D. Scott Meadows
John Newton, along with Scripture, uses the term “man” as a genderneutral term for humanity as a whole; so will I in this abridged paraphrase.
1. “Lord, what is man!” (Psa 8.4). Originally, man was an excellent creature, but since the fall, he is so depraved! It is a wonder that the great God should still pay any attention to him.
2. It is apparent even now that God made man capable of great things. He has noble and amazing powers like understanding, will, affections, imagination, and memory. But considered morally, as intelligent, dependent on God, accountable to Him, and destined to an eternity, he is a monster—a vile, base, stupid, stubborn, and hurtful creature, even beyond the power of words to describe. Man is a fool. His conduct is absurd and indefensible. His affections and pursuits are utterly degraded. His will is malignant and wicked like the devil.
3. I am not speaking just about particularly bad individuals like Nero whose lives were unspeakably disgusting, but of human nature generally, except for the relatively few who are truly born again. Not all are equally bad but that is due to providential restraints. A chained lion cannot do much harm but it is still true that lions are vicious by nature. Restraints on human depravity include education, self-interest, fear and shame, human laws, and God’s invisible power over the mind. These sometimes combine to make someone extremely decent and respectable. Even the worst people behave far less badly than they would if they were not restrained. But man’s heart is universally deceitful and desperately wicked (Jer 17.9).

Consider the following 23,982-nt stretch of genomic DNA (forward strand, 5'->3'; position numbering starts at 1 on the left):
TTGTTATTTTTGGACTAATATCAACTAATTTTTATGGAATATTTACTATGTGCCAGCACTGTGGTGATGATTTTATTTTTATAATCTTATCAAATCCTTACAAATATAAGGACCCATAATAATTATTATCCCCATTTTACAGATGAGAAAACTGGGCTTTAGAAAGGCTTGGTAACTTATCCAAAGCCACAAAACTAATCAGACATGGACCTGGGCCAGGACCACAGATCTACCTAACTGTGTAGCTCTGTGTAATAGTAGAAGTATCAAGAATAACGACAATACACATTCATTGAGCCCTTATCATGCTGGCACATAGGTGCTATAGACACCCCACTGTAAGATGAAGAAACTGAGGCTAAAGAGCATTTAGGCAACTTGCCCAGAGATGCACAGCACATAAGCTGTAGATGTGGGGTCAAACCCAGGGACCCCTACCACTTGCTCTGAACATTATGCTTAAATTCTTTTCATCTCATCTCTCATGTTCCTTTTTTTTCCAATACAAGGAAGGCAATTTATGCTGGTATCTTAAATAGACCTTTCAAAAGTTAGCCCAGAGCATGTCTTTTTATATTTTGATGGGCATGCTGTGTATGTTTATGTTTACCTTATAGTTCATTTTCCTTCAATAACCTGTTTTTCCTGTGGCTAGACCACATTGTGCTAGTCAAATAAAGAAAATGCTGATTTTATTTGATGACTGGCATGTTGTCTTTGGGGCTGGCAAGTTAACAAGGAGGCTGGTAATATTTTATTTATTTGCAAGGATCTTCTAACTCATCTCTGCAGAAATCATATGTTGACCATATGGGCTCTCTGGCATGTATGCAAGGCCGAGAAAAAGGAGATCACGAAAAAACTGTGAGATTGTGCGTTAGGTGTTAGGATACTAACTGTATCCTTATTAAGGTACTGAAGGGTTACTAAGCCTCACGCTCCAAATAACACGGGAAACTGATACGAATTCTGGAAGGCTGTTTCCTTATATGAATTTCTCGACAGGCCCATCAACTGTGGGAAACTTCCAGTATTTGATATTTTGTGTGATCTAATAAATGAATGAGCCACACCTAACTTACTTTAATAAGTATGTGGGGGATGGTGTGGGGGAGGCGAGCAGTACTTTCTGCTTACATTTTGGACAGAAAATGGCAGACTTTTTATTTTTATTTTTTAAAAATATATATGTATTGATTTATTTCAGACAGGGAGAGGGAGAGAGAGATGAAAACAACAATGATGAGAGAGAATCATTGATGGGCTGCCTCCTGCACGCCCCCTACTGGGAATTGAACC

4. Man is a fool. It seems incredible to say that, considering all the genius we have seen in the arts, inventions, science, and business. People still study the greats in these areas today, but even the most admired philosophers, legislators, logicians, orators, and artists were as destitute as newborns of that knowledge which is really true wisdom. They suppressed the truth about God and worshipped idols instead. Look at their mythology, their religious fables, things which educated people today think they must know. Those esteemed traditions are like the ravings of lunatics. If these we admire are the pinnacle of man without the Spirit of God, shall we not conclude that man is a fool? And without saving grace, I am no wiser than they were! Folly is a lack of judgment, disregard of consequences, irrationality, and unreasonable behavior. Therefore the sinner is a great fool. He chooses earthly toys over the happiness of heaven. He dares not violate the world’s wicked customs. He would rather please his peers and offend God Almighty.
5. Man in his natural state is worse than brute beasts. He is like them in two ways—following his feelings and living for himself. In many other ways, he sinks below the beasts, for example, in sexual perversion and killing one’s own offspring, not to mention self-murder. Men are more stubborn and more likely to fall into traps known beforehand (Prov 1.17; 29.1).